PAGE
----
Gaining Perspective on Negative Events

Difficulty: Moderate | Frequency: Variable | Duration: 5 mins
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Time Required

5 minutes. You can repeat this exercise each time you find yourself ruminating on a negative experience.

How to Do It

Take a few moments to bring to mind a difficult experience you are dealing with: some event in the past that made you sad or angry, for example, or some anxiety or worry you have about the future. 

Try to understand your feelings using “you,” “he/she,” and “[your own name]” as much as possible. If your name is Jane, for example, you would ask yourself, “Why does Jane feel this way? What are the underlying causes and reasons for her feelings?” If you begin to see the event in your mind, try to watch through the eyes of a distanced, third-party observer, rather than through your own eyes.

The goal here is not to avoid or separate from your feelings, but to analyze them from a clearer and more helpful vantage point. Spend three minutes reflecting in this way, writing down your thoughts if you feel so inclined. 

Although it may feel unnatural to talk to yourself in the third person, research suggests that it can help you confront difficult feelings without becoming overwhelmed by them. Eventually, you might be able to use this kind of self-talk during difficult events as they’re unfolding, such as a stressful task at work or a particularly challenging social situation.

Difficulty: Moderate | Frequency: Variable | Duration: 5 mins
(4 member ratings)

Why You Should Try It

Research suggests that it can be beneficial to process and reflect on our negative feelings. But when we try to do so, it’s easy to start ruminating—to get caught in the loop of repetitive, painful thoughts. 

Gaining perspective on negative events, or “self-distancing,” is a practice that allows us to view our feelings and experiences from an outsider’s perspective. Sometimes this is accomplished with language—saying “you” or “she” rather than “I”—and other times it’s accomplished by imagining an experience from a distance rather than through our own eyes. 

Studies have shown that taking this more distanced perspective can help reduce anger, sadness, and other negative emotions around a distressing event, as well as minimize recurring thoughts. 

Difficulty: Moderate | Frequency: Variable | Duration: 5 mins
(4 member ratings)

Evidence That It Works

Kross, E., Bruehlman-Senecal, E., Park, J., Burson, A., Dougherty, A., Shablack, H., Bremner, R., Moser, J., & Ayduk, O. (2014). Self-talk as a regulatory mechanism: How you do it matters. Journal of Personality and Social Psychology, 106, 304-324.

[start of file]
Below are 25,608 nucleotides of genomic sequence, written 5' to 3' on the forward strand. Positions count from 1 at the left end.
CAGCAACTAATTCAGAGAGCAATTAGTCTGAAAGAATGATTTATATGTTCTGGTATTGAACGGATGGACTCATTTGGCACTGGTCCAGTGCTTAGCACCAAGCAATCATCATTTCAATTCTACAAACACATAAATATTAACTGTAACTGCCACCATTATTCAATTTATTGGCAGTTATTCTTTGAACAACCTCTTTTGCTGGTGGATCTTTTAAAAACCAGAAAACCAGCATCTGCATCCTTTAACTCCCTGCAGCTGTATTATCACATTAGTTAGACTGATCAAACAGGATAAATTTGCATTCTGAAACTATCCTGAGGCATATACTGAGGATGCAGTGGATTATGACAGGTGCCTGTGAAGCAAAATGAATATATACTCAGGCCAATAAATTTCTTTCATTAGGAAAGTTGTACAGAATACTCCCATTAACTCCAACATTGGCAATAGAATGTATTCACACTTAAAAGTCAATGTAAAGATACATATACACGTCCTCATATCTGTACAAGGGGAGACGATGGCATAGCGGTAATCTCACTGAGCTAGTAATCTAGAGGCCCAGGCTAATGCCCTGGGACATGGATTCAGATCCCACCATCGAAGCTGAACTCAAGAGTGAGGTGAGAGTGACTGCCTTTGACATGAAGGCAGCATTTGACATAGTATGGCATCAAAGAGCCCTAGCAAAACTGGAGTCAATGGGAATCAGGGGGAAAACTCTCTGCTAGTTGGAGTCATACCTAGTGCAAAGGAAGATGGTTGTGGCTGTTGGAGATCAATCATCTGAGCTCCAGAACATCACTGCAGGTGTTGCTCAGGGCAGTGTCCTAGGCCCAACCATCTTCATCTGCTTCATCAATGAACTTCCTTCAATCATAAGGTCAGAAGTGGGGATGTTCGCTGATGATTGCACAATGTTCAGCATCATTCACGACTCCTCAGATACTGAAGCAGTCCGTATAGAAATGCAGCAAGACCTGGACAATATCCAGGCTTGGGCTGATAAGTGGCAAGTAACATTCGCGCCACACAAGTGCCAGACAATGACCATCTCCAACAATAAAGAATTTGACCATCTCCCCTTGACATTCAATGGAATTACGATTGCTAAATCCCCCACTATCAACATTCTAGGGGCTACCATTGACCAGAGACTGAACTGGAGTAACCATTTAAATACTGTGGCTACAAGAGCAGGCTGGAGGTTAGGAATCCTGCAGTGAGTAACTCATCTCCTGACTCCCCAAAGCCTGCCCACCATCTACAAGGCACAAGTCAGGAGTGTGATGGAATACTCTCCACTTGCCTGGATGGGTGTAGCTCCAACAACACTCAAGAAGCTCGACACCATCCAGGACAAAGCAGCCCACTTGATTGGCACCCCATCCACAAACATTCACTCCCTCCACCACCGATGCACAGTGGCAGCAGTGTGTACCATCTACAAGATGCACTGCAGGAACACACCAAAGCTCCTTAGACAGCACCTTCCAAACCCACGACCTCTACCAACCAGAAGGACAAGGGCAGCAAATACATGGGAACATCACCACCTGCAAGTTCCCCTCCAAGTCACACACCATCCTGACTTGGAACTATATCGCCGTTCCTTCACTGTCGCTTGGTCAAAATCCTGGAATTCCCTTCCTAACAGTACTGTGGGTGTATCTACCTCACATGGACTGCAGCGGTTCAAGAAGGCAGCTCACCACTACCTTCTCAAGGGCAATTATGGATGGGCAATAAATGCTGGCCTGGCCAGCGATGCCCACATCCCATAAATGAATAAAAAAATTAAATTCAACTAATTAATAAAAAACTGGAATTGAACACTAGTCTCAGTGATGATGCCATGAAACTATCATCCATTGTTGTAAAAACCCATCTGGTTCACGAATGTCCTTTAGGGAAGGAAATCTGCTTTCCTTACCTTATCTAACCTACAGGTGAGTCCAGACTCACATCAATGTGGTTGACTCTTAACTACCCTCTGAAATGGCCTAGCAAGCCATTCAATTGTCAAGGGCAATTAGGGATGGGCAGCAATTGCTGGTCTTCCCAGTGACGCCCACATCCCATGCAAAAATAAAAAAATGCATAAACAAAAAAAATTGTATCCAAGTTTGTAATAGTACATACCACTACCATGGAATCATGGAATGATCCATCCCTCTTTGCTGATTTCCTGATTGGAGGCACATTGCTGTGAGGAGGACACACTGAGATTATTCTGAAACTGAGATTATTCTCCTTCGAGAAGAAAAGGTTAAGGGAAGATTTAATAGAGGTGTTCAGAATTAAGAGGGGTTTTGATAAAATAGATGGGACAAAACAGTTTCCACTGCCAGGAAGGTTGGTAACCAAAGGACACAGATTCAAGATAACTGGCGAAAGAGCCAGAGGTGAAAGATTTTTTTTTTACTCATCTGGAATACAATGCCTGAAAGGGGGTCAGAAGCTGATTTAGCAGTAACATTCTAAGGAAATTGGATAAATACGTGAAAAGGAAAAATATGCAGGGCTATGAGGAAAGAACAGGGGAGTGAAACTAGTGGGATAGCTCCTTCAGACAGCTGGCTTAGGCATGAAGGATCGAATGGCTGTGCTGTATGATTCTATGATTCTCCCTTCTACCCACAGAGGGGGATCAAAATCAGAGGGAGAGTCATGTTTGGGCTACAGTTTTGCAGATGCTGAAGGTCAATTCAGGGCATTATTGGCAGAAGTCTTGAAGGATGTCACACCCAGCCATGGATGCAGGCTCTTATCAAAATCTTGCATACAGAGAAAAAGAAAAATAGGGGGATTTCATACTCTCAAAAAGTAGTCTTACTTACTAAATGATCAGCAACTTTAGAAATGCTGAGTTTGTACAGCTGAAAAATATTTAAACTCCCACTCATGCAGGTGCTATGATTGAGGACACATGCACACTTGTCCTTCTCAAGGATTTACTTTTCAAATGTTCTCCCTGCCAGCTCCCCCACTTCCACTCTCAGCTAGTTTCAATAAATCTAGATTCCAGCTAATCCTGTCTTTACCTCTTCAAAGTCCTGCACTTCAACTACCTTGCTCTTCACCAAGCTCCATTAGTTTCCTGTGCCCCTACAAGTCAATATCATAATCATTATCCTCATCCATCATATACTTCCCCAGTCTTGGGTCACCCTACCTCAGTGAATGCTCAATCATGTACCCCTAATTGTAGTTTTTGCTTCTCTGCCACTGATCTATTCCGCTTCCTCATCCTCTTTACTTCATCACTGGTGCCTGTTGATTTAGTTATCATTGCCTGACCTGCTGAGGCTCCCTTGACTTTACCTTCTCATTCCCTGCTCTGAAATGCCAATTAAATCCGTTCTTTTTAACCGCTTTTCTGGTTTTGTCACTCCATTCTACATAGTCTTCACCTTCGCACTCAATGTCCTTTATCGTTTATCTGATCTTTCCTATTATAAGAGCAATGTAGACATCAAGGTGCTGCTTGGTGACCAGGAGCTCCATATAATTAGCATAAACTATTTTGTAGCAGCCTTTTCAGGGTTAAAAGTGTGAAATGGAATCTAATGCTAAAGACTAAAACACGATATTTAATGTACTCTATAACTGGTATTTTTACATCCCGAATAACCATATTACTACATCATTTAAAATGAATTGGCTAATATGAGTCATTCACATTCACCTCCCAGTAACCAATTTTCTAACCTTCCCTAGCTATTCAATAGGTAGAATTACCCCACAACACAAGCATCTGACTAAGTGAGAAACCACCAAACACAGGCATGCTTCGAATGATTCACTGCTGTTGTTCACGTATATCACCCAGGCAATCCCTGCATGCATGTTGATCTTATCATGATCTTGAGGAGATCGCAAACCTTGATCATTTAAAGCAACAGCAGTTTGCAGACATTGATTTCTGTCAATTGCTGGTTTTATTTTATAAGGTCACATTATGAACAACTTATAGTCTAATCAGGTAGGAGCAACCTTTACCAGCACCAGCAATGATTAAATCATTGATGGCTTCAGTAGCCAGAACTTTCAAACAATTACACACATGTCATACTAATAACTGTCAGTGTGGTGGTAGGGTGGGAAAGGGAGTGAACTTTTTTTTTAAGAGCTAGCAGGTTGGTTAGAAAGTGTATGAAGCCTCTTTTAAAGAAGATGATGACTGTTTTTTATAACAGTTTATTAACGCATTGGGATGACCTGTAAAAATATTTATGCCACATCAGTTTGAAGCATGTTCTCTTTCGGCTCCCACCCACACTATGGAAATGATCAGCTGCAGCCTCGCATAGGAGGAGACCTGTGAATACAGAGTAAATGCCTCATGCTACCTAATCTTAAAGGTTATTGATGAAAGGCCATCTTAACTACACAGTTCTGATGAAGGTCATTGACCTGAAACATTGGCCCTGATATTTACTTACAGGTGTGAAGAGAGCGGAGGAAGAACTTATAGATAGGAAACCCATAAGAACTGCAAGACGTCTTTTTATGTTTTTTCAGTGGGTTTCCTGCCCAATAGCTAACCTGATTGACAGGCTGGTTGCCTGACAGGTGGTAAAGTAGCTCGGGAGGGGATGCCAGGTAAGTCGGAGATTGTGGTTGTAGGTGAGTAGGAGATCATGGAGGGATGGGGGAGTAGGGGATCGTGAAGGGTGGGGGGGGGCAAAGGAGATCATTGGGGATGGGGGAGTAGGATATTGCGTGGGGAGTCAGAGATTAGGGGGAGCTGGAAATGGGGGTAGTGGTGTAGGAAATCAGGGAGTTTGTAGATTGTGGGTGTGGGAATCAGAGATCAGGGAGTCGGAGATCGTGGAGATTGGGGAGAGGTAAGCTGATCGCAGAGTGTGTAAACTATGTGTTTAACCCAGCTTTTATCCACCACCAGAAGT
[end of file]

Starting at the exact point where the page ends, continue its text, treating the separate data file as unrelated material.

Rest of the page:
Researchers told participants that they would have to engage in a stressful task: either trying to make a good first impression on someone or giving a videotaped speech. Some participants were instructed to reflect on their feelings from a self-distanced perspective (referring to themselves as “you,” “he/she,” or “[their own name]”), while others reflected on their feelings in the usual way (using “I”). 

The self-distanced participants saw the stressful task as more of a positive challenge than a threat, performed better on it (as rated by judges), recovered from their anxiety more quickly, felt less shame about their performance, and ruminated less afterward than the other group. 

Difficulty: Moderate | Frequency: Variable | Duration: 5 mins
(4 member ratings)

Why It Works

In everyday life, we typically think and talk about ourselves using first-person pronouns like “I” and “me.” Using self-distanced language—like “you” or “he”—means that we’re referring to ourselves the way we usually refer to others. This linguistic shift seems to create a cognitive shift, allowing us to gain perspective on whatever is going on. 

Some studies also suggest that self-distancing encourages us to think in more abstract terms: Rather than focusing on the concrete details and feelings involved in a particular event, we’re more likely to have realizations, generate deeper understanding, and find closure. This allows us to deal with negative feelings constructively, without getting swept up in them. 

Difficulty: Moderate | Frequency: Variable | Duration: 5 mins
(4 member ratings)


Ozlem Ayduk, Ph.D., University of California, Berkeley

Difficulty: Moderate | Frequency: Variable | Duration: 5 mins
(4 member ratings)

For More

Difficulty: Moderate | Frequency: Variable | Duration: 5 mins
(4 member ratings)

Gaining perspective on negative events can help you become more resilient in the face of difficult emotions. How stressed are you? Take our quiz to find out: 

Completion Status

Comments & Reviews

  1. Zivio!
    February 6, 2019

    I'd saved this exercise many months ago and had the perfect reason to try it today. I was skeptical about it having any value for me and had a bit of difficulty feeling like I was "doing it right." However, just taking the time to try it left me feeling better and lighter! I think the value of this practice comes not from any particular goal or outcome but just by doing it. Sorry of magic.

  2. Cathie Owenby
    Cathie Owenby
    November 28, 2018

    Currently having the negative-negative meta-emotion and I found this article and practiced it. I've found calmness by doing so. Having lived with clinical depression for many years I never thought about meta-emotions and how to deal with them. Thanks for having this wonderful article at the right time for me!

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